On Monday, Afghan President Hamid Karzai was presented with red-bound copies of a draft of his country’s new constitution, amid well-deserved ceremonial pomp. The move represents a triumph of political balance and effective horse trading. The ultimate challenge lies in the approval of the document next month and its application and enforcement, but the drafting of the constitution is an important achievement which didn’t come easily.
The document took a year to produce, was released two months late and required the 35-member team that produced it to overcome fierce disagreements. The draft will be presented next month for approval to a Loya Jirga, or grand assembly, of the kind that established the rule of Mr. Karzai. The assembly’s 500 members — tribal and local leaders — will come from across the country.
The most important issues in the 160-page document involve how Afghanistan will be balancing hard-line calls for institutionalized Islamic law and the more secular leanings of its urban people. Also critical is how Kabul will win the cooperation of tribal leaders by giving them a role in centralized rule. The document appears to have calibrated the first issue effectively. The draft also envisions considerable centralized rule that may be difficult to enforce.
The draft constitution will likely be rejected by hard-line Islamists and Western secularists, but it appears to reflect the views of most Afghans, who don’t want a return to Taliban-style rule, but want their government to have some kind of Islamic nature. The draft’s first article states that “Afghanistan is an Islamic Republic,” but it doesn’t enshrine the harsh brand of Islamic law employed by the Taliban. The document also says, “The religion of Afghanistan is the sacred religion of Islam. Followers of other religions are free to perform their religious ceremonies within the limits of the provisions of law.”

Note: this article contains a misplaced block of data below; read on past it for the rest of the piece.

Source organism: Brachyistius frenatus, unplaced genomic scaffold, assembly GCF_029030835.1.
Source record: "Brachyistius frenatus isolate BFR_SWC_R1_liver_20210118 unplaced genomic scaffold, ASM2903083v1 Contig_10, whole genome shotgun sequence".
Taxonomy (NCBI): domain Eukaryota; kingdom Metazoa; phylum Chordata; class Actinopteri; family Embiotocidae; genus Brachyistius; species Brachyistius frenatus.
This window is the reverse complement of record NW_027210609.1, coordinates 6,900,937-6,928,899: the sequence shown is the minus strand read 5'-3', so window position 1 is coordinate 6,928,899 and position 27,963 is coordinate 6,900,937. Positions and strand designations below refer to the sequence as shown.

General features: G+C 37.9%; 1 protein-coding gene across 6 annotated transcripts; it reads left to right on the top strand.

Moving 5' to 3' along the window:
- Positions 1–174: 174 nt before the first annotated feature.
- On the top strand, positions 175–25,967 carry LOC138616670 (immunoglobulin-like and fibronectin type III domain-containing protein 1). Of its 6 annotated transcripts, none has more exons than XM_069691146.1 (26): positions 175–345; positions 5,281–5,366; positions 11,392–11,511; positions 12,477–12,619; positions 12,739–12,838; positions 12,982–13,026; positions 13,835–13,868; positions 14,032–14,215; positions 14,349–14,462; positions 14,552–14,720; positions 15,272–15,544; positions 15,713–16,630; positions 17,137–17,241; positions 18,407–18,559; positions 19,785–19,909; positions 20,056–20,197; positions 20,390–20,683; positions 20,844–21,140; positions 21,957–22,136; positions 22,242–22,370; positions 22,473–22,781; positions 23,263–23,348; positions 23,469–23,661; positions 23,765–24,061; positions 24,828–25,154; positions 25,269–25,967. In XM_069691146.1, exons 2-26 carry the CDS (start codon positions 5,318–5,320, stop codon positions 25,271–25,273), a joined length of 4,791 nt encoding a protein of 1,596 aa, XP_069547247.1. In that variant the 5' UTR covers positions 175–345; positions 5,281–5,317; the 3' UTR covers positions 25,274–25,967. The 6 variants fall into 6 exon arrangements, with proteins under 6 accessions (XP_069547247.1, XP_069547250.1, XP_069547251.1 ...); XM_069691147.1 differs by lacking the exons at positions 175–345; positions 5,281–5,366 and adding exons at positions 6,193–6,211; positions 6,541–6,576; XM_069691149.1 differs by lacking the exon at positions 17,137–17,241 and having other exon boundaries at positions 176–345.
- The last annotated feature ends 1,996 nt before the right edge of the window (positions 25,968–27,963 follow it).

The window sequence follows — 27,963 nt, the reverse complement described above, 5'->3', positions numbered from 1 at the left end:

The Bush administration welcomed the release of the draft with praise. “The public issuance of this very important draft, the product of consultation and dialogue among Afghans, marks an important milestone in Afghanistan’s development,” said White House spokesman Scott McClellan.
The Afghan president will wield considerable power, and has the power to appoint one-third of the parliament’s upper house and to name judges and military officers. Half of the president’s appointments to the upper house must be women, and at least one woman must be elected from each of Afghanistan’s 32 provinces in the lower house. The draft invokes constitutional checks and balances. The two-house legislature can impeach the president, and the draft bars the president from dissolving Congress. This balance of power appears adequate, but it remains to be seen if powerful tribal leaders will feel they are sufficiently represented in Kabul. The constitution establishes that nationwide elections are scheduled for June. This would seem to be an optimistic deadline.
The process of establishing a constitution for Afghanistan was a cooperative effort, and will force tribal leaders to think about the institutional structures for their country. It should be heralded as such.